Before being a large building project, Griffintown was an industrial district that saw birth of first large factories in Canada and before to be an industrial area it was a residential area separated in small part for houses, squeezed between Village St. Gabriel the faubourg des Récollets and Victoriatown.
The occupation of this sector is very old with institutions such as the St. Anne Church (now demolished) and the first College of Montreal (built in 1806 it was located near William Street. The last vestiges of this college became military barracks of necessity in 1862 were destroyed in 1974).
In year 1790, the sisters of the Hotel-Dieu sold a portion of this sector to Mary Griffin who will begin the subdivision. Is that the origin of the district name? Or is it the massive presence of Irish who occupied the district once, having Griffin as common name, proofed by all famous Irish people with this name involved in the life of Montreal in the second half of the nineteenth century.
With the increasing industrialization, the proximity to the first Montreal railroad and the entrance to the Lachine Canal, area was set for industries to settle in Griffintown. Most of industries were gathering around the Wellington Street. Mostly occupied by Irish immigrant, sector was a working class district and the quality life then deteriorating with each passing year.
Griffintown Village Project
The Davimco Company recently made public its draft for Griffintown development. Already owner of most lots and buildings by agreement, the developer intends to develop high-rise residential buildings joint to large commercial spaces. Far from being the final draft, project has his Special Planning derogations. Groups like Heritage Montreal call for prudence and respect of patrimonial buildings in the development while the Conseil du Patrimoine de Montréal severely criticise several consequences of the project as the disappearance of streets having more than 200 years old.The Conseil du Patrimoine also requires archaeological excavations for some islets.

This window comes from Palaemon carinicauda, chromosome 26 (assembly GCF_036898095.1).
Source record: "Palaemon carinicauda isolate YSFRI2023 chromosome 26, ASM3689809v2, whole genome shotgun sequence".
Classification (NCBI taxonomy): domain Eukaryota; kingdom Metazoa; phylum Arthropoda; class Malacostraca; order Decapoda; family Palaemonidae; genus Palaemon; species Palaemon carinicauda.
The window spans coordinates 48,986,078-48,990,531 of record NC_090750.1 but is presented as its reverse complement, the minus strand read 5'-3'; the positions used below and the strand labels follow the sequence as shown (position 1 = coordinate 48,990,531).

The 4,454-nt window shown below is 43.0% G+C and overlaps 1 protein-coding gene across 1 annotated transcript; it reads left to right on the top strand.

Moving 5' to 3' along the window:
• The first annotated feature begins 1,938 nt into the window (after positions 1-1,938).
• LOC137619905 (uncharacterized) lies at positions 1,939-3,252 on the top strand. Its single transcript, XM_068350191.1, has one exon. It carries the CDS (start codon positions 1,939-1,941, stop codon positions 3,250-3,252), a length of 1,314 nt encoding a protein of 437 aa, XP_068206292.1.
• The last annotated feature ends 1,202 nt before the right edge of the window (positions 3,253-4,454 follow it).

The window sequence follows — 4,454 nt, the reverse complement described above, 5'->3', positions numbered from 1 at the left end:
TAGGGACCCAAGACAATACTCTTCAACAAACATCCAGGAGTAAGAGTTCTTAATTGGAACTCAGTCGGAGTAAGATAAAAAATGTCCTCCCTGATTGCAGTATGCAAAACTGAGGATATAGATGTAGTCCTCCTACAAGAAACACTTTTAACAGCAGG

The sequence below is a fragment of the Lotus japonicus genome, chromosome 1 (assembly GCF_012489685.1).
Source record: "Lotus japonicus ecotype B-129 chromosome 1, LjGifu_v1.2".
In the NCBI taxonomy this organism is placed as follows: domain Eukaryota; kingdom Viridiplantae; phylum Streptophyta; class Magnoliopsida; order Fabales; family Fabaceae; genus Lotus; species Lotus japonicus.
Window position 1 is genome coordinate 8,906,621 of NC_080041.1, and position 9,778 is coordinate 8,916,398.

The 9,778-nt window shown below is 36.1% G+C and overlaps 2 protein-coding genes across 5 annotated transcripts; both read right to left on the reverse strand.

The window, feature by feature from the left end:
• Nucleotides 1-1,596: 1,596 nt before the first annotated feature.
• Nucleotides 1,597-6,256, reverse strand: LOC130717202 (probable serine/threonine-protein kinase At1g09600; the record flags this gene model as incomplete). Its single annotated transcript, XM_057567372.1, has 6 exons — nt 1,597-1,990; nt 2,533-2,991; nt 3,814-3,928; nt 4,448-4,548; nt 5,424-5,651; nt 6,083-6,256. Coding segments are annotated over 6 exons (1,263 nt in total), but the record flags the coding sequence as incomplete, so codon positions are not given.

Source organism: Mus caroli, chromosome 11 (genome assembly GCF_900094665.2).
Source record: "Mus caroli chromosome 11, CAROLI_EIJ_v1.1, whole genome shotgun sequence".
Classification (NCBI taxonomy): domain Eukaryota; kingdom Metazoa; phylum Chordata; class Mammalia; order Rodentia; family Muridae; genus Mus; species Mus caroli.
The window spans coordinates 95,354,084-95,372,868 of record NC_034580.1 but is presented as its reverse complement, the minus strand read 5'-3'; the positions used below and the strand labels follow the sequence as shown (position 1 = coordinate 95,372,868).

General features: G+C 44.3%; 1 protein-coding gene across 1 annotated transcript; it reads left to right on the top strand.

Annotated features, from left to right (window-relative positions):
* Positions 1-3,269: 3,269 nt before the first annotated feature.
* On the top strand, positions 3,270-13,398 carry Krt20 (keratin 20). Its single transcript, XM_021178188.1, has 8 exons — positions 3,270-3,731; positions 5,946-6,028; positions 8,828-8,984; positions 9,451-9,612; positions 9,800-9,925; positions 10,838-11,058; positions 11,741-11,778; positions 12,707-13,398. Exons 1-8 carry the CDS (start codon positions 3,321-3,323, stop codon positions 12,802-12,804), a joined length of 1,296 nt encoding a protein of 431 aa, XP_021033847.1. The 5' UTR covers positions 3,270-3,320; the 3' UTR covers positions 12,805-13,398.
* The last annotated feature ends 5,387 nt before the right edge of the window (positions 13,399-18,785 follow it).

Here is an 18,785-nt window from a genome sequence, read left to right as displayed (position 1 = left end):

The project covers an total area of 1.2 million square foot on the ground for a total of 5.3 million square foot square including storey. This project sustain nearly 3830 housing units (including 15% of social housing), close to one million square foot of commercial space, a performance hall of 3000 places and 200000 square foot of office space and around 5000 underground parking spaces. The presence of two hotels is also planned. For the city this is 33 million dollar annual tax revenue instead of the current 1.1.
The Village Griffintown project raises many reactions. We take this momentum to make a tour of heritage buildings and streets of this area south of Montreal downtown.